In the sense that once an activity area is specified, control and responsibility are binary, autonomous systems pose similar user-interface issues (either the system or the human user is responsible).

The problem is reduced to defining the activity and relinquishing control in this case.

Because the description of an activity domain has no required relationship to the composition, structure, and interaction of constituent activities, semiautonomous systems create more difficult issues for the design of user interfaces.

Particular tasks (such as a car maintaining lateral position in a lane) may be decided by an engineer's use of specific technical equipment (and the restrictions that come with it) and therefore have no link to the user's mental representation of that work.

An obstacle detection task, in which a semiautonomous system moves about an environment by avoiding impediments, is an example.

The machine's obstacle detection technologies (camera, radar, optical sensors, touch sensors, thermal sensors, mapping, and so on) define what is and isn't an impediment, and such restrictions may be opaque to the user.

As a consequence of the ambiguity, the system must communicate with a human user when assistance is required, and the system (and its designers) must recognize and anticipate any conflict between system and user models.

Other considerations for designing semiautonomous and autonomous systems (specifically in relation to the ethical and legal dimensions complicated by the distribution of agency among developers and users) include identification and authorization methods and protocols, in addition to the issues raised above.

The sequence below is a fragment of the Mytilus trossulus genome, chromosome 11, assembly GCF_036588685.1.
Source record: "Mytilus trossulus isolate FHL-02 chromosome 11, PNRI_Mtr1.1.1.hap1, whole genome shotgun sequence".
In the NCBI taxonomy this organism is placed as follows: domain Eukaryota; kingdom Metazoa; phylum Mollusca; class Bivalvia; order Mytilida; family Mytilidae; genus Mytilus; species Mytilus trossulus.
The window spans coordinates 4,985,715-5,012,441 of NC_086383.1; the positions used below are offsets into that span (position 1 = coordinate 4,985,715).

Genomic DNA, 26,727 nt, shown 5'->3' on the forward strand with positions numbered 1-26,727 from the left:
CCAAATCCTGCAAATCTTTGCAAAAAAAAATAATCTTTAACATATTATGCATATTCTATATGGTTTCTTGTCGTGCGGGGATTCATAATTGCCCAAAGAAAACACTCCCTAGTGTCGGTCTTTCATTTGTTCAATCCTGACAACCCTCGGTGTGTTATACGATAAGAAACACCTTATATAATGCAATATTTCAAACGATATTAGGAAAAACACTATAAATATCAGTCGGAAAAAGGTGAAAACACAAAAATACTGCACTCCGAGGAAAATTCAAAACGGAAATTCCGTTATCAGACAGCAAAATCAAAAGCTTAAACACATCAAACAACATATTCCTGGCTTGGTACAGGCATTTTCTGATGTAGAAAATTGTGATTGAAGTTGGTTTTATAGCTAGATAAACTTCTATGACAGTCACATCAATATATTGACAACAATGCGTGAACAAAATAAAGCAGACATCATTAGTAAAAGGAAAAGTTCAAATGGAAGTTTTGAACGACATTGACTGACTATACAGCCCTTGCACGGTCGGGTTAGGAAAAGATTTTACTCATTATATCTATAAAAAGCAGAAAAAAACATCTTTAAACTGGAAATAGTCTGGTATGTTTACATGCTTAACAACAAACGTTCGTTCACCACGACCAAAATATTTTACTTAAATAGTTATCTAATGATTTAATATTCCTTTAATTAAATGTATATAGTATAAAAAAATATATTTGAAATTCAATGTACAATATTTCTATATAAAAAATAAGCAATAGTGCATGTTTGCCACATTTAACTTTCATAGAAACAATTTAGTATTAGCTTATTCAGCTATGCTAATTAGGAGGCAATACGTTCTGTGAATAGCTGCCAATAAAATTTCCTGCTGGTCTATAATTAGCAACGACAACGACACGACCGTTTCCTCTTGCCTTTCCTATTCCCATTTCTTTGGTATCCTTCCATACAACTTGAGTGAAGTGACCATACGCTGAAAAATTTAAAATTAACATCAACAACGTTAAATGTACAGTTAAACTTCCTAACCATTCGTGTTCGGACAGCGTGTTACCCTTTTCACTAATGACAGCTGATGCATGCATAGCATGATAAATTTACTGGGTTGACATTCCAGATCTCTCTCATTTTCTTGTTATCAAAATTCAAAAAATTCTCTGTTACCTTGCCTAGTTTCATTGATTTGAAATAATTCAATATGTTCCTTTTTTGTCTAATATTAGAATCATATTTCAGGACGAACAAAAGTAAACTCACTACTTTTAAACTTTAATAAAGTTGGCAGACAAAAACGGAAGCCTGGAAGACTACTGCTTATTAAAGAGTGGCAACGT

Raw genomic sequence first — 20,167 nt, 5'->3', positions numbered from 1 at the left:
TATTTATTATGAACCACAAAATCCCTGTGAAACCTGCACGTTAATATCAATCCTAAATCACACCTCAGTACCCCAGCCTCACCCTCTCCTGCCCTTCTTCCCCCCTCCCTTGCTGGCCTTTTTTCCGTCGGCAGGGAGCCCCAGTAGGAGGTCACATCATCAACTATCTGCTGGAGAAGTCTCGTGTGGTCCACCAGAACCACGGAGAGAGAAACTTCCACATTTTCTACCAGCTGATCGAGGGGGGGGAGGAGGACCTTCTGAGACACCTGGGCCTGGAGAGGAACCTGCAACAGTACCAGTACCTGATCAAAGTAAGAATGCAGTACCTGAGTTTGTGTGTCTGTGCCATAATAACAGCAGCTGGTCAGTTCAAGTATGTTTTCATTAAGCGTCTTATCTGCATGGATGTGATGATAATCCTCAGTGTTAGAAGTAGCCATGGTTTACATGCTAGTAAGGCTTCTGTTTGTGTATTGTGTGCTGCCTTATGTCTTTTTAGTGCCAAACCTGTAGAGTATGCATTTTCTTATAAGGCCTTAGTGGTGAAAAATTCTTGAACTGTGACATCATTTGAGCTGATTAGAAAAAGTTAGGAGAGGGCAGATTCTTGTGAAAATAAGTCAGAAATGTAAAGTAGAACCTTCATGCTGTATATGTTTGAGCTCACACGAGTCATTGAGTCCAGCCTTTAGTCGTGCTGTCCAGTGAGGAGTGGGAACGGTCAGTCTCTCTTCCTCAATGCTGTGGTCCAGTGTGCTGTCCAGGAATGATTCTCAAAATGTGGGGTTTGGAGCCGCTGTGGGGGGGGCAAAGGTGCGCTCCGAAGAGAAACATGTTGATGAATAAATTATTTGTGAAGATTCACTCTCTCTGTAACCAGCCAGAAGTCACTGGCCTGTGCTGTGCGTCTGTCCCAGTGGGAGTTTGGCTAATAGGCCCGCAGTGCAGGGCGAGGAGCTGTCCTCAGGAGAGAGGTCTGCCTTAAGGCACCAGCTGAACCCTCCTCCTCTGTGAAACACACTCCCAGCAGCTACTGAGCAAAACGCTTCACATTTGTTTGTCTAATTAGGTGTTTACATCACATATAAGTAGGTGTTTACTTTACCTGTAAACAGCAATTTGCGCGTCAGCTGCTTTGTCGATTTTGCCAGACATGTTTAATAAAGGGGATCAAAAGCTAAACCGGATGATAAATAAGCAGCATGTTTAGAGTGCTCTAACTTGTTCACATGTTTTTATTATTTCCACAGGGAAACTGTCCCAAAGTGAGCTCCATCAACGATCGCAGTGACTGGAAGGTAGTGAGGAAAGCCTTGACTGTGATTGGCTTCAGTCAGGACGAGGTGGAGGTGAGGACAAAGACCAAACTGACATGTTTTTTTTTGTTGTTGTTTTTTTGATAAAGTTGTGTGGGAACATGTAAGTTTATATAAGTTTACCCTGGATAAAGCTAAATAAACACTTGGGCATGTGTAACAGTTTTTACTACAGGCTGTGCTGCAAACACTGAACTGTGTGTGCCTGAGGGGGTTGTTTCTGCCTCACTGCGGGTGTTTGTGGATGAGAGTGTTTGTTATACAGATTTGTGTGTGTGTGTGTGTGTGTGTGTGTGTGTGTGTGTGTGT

The difficulty of identifying and approving users for autonomous technology activation is crucial since once activated, systems no longer need continuous monitoring, intermittent decision-making, or interaction.

~ Jai Krishna Ponnappan

You may also want to read more about Artificial Intelligence here.

See also: 

Autonomy and Complacency; Driverless Cars and Trucks; Lethal Autonomous Weapons Systems.

Further Reading

Antsaklis, Panos J., Kevin M. Passino, and Shyh Jong Wang. 1991. “An Introduction to Autonomous Control Systems.” IEEE Control Systems 11, no. 4 (June): 5–13.

Bekey, George A. 2005. Autonomous Robots: From Biological Inspiration to Implementation and Control. Cambridge, MA: MIT Press.

Norman, Donald A., Andrew Ortony, and Daniel M. Russell. 2003. “Affect and Machine Design: Lessons for the Development of Autonomous Machines.” IBM Systems Journal 42, no. 1: 38–44.

Roff, Heather. 2015. “Autonomous or ‘Semi’ Autonomous Weapons? A Distinction without a Difference?” Huffington Post, January 16, 2015.

SAE International. 2014. “Taxonomy and Definitions for Terms Related to On-Road 
Motor Vehicle Automated Driving Systems.” J3016. SAE International Standard.